Connecticut Post (Sunday)

Deal on Biden’s $2 trillion plan edges closer

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WASHINGTON — A deal within reach, President Joe Biden and Congress’ top Democrats edged close to sealing their giant domestic legislatio­n, though the informal deadline appeared to slip as they worked to scale back the measure and determine how to pay for it.

Negotiatio­ns were expected to continue into the weekend, all sides indicating just a few issues remained unsettled in the sweeping package of social services and climate change strategies.

Biden met at the White House on Friday with House Speaker Nancy Pelosi, and Senate Majority Leader Chuck Schumer joined by video call from from New York, trying to shore up details. The leaders have been working with party moderates and progressiv­es to shrink the once-$3.5 trillion, 10-year package to around $2 trillion in child care, health care and clean energy programs.

Pelosi said a deal was “very possible.”

She told reporters that more than 90 percent of the package was agreed to: The climate change components of the bill “are resolved,” but outstandin­g questions remained on health care provisions.

Vice President Kamala Harris sounded even more certain. On a visit to New York City, she said tensions often rise over final details but “I am confident, frankly — not only optimistic, but I am confident that we will reach a deal.”

No agreement was announced by Friday’s self-imposed deadline to at least agree on a basic outline. Biden wants a deal before he leaves next week for Europe.

Pelosi hoped the House could start voting as soon as next week, but no schedule was set.

Sticking points appear to include proposed corporate tax hikes to help finance the plan and an effort to lower prescripti­on drug costs that has raised concerns from the pharmaceut­ical industry. Democrats are in search of a broad compromise between the party’s progressiv­es and moderates on the measure’s price tag, revenue sources and basic components.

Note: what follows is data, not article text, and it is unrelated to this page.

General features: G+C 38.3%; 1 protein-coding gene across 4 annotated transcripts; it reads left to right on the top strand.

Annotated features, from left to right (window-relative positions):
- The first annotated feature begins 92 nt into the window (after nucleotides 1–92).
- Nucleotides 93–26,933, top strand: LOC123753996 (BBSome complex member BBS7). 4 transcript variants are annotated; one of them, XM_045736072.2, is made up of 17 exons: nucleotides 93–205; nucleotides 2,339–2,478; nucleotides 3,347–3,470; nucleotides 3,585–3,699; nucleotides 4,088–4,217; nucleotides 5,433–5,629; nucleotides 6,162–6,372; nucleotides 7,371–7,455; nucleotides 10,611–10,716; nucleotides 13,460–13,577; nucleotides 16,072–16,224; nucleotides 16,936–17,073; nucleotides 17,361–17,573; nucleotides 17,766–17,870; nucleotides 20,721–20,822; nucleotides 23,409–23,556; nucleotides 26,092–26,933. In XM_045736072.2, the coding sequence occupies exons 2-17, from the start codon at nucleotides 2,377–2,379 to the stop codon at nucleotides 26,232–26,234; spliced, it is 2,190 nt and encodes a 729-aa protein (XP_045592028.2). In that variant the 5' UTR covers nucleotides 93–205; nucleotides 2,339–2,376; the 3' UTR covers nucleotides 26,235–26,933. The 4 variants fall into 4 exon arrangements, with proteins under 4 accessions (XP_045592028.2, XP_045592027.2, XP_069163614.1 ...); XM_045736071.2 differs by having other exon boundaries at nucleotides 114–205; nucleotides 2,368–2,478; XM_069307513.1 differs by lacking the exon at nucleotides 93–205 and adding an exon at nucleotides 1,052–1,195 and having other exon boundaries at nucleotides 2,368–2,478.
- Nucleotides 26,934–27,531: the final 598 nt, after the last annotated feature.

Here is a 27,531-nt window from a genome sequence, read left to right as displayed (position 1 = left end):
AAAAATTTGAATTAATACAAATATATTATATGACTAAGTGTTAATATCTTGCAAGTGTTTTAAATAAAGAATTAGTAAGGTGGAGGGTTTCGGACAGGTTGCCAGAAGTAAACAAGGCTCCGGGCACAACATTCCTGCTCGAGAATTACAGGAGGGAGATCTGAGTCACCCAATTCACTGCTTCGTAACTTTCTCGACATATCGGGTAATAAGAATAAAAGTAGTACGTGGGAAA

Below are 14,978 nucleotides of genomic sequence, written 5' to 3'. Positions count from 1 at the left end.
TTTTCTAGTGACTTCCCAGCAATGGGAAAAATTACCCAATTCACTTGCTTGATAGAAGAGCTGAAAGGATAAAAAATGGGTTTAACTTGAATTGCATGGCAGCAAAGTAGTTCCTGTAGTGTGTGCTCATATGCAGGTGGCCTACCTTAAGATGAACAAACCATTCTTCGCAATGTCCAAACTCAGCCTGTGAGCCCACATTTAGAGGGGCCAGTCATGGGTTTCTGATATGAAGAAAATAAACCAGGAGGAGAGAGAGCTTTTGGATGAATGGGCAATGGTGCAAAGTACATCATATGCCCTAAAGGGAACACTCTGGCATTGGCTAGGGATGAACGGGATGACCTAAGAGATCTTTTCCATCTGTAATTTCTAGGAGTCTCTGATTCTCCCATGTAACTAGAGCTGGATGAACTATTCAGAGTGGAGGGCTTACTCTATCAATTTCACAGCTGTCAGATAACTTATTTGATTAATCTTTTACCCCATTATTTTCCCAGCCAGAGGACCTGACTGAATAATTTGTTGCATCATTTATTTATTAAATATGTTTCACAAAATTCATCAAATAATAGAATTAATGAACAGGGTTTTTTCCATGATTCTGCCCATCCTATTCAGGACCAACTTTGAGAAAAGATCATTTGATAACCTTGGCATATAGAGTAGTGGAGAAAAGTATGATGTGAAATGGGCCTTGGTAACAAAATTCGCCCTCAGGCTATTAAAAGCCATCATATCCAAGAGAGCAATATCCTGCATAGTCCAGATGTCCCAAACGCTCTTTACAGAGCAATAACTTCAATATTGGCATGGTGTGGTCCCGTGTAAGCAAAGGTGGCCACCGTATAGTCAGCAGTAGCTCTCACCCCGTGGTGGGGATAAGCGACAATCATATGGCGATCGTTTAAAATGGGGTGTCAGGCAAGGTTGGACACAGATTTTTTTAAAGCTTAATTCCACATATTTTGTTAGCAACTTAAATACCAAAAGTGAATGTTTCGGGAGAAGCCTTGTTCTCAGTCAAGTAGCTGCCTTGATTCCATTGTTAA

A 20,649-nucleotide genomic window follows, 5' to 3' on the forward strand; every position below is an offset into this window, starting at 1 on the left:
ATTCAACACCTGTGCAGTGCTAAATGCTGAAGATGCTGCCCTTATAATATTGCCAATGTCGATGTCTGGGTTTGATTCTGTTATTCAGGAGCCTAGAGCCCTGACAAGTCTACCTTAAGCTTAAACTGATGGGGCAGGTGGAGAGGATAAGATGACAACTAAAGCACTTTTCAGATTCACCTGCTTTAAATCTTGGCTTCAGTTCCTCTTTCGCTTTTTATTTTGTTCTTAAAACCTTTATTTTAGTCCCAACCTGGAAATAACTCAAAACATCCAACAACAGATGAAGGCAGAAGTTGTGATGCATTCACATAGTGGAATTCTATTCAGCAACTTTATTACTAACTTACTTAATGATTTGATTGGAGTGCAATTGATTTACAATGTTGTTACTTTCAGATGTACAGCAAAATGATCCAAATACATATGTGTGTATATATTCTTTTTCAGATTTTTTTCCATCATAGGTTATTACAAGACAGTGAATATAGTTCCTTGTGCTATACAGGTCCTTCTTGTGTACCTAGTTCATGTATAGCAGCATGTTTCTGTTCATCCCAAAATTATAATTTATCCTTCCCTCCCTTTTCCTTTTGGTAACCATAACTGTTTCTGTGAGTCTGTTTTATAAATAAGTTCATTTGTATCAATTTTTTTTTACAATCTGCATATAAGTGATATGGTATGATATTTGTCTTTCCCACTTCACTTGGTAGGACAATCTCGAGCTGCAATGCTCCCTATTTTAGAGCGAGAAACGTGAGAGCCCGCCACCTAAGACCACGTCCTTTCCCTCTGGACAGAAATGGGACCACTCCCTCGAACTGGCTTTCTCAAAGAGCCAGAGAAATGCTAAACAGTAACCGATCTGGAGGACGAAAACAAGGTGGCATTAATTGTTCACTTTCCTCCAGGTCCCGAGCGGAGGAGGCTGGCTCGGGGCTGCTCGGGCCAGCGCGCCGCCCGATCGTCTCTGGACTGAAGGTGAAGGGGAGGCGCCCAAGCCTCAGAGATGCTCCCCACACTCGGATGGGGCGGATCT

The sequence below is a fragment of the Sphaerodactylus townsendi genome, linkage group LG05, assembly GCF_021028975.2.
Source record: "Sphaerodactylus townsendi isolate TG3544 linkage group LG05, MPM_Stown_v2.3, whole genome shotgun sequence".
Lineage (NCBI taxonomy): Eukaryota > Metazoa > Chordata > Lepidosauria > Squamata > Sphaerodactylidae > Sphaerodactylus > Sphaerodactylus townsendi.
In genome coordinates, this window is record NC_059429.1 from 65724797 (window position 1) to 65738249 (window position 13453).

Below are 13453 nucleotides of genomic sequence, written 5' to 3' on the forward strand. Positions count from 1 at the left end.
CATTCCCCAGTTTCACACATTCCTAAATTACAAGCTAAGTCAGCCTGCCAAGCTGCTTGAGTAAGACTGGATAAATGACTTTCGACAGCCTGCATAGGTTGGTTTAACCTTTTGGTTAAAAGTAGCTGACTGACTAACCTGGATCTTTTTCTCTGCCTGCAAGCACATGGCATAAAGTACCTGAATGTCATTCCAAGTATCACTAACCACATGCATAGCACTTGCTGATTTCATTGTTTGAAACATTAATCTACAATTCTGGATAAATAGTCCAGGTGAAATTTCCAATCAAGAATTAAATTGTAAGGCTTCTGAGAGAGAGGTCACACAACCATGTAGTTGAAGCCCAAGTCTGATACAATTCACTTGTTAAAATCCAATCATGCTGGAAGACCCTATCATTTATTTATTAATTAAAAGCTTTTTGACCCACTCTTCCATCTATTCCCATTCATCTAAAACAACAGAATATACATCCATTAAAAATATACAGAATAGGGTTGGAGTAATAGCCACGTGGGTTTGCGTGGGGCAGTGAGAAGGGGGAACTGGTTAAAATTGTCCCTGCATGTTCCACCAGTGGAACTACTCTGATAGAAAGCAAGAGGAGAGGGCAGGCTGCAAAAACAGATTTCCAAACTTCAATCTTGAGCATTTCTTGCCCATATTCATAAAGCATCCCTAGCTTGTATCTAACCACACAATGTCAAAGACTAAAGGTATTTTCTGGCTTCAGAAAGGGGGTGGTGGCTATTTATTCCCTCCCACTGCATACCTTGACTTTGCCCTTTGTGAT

At the White House, the president has “rolled up his sleeves and is deep in the details of spreadshee­ts and numbers,” press secretary Jen Psaki said.

Biden was to spend the weekend at his home in Wilmington, Delaware.

Psaki compared the work to starting Social Security and other major federal programs decades ago, then building on them in following years.

“Progress here is a historic package that will put in place systems and programs that have never existed in our society before,“she said, noting the effort to expand child care and provide free prekinderg­arten for all youngsters.

Negotiatio­ns are proceeding as Biden more forcefully appeals to the American public, including in a televised town hall, for what he says are the middle-class values at the heart of his proposal.

In a Senate that is evenly divided between the Democrats and firmly opposed Republican­s, Biden can’t afford to lose a single vote. He is navigating his own party’s factions — progressiv­es, who want major investment­s in social services, and centrists, who prefer to see the overall price tag go down.

“When you’re president of the United States, you have 50 Democrats — every one is a president. Every single one. So you gotta work things out,” he said during a CNN town hall Thursday.

Still, he expressed optimism about the process. “It’s all about compromise. Compromise has become a dirty word, but bipartisan­ship and compromise still has to be possible,” he said.

On one issue — the taxes to pay for the package — the White House idea seemed to be making headway with a new strategy of abandoning plans for reversing Trump-era tax cuts in favor of an approach that would involve imposing a 15 percent corporate minimum tax and also taxing the investment incomes of billionair­es to help finance the deal.

Biden has faced resistance from key holdouts, in particular Sen. Kyrsten Sinema, D-Ariz., who has not been on board with her party’s plan to undo President Donald Trump’s tax breaks for big corporatio­ns and individual­s earning more than $400,000 a year.

Biden and his party are trying to shore up middle-class households, tackle climate change and have the most wealthy Americans and corporatio­ns pay what he calls their “fair share” for the nation.

In the mix are at least $500 billion in clean energy tax credits and other efforts to battle climate change, $350 billion for child care subsidies and free prekinderg­arten, an extension of the $300 monthly child tax credit put in place during the COVID-19 crisis, and money for health care provided through the Affordable Care Act.

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